1001 Children’s Books you must read before you grow up 1

Yes, I succumbed. Was there really any doubt? Of course this is likely to be a very subjective list (aren’t they all??) but every time I thought of one of my favourite children’s books, there it was. So what else could I do?

If children’s literature leaves you bored, just stop reading here (I bet you don’t!)

This reference book is divided into 5 chapters : (i) ages 0-3, (ii) ages 3+ , (iii) ages 5+ , (iv) ages 8+  and (v) ages 12+ . I found early on, even with picture books, that reading about the story spoilt the surprise often associated with picture books, so I recommend enjoying the books first before reading the reference entry. I will try not to give too much away in my posts.

Many of these books will be out of print, and some will never be. But that adds a seeking aspect to the challenge which was impossible to resist.

Let’s start with five of the picture books randomly chosen from the 0-3 pages. Each one of these is probably someone’s childhood treasure.

Rosie’s Walk, by Pat Hutchins

Rosie the Hen goes for a walk around the farmyard, oblivious to the hungry fox close behind. The illustrations, although with a limited palette, are bright and reminiscent of American folk art carving. Fun story but not in my treasure box.

The Very Hungry Caterpillar, by Eric Carle.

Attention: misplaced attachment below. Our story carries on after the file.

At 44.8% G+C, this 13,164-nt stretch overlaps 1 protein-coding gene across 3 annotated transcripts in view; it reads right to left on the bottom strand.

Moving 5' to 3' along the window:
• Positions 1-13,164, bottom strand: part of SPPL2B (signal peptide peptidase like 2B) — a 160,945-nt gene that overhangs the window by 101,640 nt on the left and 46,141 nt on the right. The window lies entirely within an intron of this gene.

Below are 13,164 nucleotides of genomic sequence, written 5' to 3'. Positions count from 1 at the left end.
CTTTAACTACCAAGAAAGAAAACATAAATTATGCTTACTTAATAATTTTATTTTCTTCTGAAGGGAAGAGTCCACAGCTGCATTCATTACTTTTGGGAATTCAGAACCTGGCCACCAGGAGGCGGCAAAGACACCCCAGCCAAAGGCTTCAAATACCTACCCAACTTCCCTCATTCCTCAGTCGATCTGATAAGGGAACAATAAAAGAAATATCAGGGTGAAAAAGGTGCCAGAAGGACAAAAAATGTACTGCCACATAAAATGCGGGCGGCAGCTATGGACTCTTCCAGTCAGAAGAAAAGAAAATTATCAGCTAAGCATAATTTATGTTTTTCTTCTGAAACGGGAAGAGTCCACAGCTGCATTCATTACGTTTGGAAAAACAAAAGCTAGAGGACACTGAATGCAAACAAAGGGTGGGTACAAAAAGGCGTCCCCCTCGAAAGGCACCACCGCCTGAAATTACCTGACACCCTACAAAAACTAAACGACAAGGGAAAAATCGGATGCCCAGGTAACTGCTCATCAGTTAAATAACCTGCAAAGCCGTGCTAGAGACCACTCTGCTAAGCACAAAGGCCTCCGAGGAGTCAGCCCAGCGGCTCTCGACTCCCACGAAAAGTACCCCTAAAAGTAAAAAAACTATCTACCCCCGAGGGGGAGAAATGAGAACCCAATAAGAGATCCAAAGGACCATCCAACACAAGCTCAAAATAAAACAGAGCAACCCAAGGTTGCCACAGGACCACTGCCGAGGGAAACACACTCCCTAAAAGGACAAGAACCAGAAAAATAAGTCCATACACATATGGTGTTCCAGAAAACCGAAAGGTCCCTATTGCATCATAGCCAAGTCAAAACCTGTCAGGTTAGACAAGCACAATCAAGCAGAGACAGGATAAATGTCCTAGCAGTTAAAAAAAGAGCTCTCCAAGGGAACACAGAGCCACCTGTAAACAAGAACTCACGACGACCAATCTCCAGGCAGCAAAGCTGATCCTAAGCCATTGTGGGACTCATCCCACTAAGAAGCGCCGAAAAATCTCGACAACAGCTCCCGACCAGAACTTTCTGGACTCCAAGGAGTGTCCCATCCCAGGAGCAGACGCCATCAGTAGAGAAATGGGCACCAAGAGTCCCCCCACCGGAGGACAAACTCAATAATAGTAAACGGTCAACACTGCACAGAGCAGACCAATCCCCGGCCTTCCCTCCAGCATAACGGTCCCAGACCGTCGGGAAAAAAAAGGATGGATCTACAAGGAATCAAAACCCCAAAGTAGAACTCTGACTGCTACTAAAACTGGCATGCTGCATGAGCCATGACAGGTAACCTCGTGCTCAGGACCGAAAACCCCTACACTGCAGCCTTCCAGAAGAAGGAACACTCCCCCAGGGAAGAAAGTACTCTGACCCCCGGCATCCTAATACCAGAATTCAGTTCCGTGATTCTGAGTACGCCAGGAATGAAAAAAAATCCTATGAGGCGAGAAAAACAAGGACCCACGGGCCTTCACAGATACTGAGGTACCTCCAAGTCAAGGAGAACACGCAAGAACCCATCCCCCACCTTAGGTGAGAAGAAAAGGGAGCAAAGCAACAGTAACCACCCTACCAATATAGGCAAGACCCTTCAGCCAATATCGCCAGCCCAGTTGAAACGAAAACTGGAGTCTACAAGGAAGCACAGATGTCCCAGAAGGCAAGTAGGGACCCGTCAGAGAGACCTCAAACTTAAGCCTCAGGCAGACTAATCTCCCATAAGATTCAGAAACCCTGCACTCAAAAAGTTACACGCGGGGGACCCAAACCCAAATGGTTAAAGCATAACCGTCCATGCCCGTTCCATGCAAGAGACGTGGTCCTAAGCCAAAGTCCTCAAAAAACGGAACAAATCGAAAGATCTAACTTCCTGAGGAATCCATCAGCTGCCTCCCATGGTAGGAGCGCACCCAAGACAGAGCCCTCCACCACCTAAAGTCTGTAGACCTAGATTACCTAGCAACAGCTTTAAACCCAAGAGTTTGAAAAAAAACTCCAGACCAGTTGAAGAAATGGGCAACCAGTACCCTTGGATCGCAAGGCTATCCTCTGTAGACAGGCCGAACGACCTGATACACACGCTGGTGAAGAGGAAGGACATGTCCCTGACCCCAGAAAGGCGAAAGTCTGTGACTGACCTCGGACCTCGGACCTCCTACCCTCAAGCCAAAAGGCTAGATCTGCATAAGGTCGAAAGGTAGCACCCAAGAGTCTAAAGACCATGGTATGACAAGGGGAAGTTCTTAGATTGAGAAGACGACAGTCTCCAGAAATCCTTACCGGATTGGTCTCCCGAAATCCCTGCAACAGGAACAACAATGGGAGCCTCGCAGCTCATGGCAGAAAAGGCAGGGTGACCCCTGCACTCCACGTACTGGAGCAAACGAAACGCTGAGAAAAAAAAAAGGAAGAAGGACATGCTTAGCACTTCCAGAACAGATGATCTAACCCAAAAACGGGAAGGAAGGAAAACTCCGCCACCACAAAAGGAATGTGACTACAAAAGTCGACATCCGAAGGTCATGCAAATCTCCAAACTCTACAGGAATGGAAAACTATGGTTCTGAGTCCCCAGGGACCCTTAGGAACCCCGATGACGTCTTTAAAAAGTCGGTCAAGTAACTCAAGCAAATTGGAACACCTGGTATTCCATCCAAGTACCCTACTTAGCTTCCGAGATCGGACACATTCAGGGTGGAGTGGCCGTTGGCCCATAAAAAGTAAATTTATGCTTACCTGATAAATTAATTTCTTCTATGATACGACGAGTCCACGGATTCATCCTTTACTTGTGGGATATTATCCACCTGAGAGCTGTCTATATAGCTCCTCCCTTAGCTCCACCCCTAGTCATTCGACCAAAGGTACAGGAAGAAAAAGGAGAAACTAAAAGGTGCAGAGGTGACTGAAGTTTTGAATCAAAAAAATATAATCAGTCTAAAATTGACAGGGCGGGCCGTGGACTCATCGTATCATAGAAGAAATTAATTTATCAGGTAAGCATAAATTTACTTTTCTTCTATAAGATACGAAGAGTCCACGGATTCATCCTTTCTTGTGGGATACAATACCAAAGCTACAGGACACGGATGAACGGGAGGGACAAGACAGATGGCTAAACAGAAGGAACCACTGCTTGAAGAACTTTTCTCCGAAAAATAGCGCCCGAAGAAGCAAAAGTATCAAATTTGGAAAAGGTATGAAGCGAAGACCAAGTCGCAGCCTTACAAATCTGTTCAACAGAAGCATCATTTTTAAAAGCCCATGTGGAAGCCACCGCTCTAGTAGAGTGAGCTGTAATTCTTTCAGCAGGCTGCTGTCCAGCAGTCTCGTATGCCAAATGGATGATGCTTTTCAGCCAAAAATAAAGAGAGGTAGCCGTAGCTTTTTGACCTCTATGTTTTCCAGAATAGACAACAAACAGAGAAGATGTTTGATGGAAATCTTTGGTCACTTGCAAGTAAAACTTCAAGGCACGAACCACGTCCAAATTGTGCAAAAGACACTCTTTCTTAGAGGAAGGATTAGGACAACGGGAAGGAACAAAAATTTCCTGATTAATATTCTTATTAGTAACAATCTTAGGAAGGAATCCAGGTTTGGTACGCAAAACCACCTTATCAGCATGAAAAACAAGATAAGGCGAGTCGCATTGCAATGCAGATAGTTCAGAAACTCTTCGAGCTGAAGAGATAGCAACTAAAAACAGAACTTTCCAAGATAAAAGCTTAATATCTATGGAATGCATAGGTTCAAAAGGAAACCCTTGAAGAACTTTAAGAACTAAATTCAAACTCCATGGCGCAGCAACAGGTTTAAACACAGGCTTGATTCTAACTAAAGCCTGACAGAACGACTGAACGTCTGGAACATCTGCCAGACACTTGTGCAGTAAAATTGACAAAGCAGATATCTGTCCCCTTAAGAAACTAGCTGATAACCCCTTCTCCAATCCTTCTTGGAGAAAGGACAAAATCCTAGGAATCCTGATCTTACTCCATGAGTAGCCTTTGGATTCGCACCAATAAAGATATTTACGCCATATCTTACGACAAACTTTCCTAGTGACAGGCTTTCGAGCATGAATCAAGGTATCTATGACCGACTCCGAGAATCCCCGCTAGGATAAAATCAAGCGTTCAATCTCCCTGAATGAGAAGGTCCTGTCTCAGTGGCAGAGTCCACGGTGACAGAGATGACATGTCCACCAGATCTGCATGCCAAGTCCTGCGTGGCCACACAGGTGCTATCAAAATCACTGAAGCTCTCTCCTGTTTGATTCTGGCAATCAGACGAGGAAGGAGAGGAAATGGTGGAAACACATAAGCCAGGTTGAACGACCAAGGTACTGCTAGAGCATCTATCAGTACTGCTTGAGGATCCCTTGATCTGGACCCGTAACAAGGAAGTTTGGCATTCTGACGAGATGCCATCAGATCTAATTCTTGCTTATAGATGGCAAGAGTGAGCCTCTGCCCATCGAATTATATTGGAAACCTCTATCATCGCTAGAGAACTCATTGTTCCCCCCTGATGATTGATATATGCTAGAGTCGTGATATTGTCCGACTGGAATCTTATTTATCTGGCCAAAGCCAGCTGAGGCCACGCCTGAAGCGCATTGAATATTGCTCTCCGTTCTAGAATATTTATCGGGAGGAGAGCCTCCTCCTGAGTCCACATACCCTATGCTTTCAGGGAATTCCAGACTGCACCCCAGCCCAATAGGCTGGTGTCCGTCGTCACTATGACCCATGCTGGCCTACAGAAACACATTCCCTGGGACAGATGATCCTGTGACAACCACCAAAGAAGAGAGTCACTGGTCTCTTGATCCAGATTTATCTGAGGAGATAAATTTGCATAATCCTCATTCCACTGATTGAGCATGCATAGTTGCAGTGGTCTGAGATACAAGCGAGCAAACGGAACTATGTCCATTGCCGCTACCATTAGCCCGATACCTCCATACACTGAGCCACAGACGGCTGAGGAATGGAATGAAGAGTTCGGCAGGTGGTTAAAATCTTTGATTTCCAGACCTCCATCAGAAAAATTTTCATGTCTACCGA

The hungry bug eats his way through a lot of food but isn’t satisfied easily. Little holes in the pages show his progress. The colours and shapes are raw and for me, unlovely.

Each Peach Pear Plum, by Allan and Janet Ahlberg.

This was the best of the five by far. I loved the peek-a-boo searching, the soft colours and fun nursery rhyme characters. The title and cover don’t begin to do the tale justice. Added to my list for the grandkids.

Elmer by David McKee.

Bright colours, excellent fun and unexpected events abound as Elmer, the only multicoloured elephant in the jungle, decides its time for a change.

We’re Going on a Bear Hunt, by Michael Rosen and Helen Oxenbury.

This one is someone else’s classic, but despite the fun sounds and words as the family pursue their bear hunt, it just didn’t work for me. The last illustration left me sad.

So who’s rushing out to their library tomorrow to raid the picture books?







  1. How I wish I my eye hadn’t been caught by this post! (Ok, I don’t really wish that but I just know where it’s going to lead me…) Fortunately I don’t feel the need to reread from the 0 – 3 category so that’s a relief 😉

    And I agree with you: my favourite from this batch was Each Peach, Pear, Plum. (Though all were read and enjoyed countless times with my own children back in the day.) The one that is the most meaningful for me however, is The Very Hungry Caterpillar. My son adored this book and could recite it wordperfect at a precociously young age. Now in his mid-thirties, he has very little interest in reading novels. All that reading together in his early years cut no ice at all. *sigh*

    None of which is of interest to anyone but me, but I’ve enjoyed this little trip down memory lane!

    Liked by 1 person

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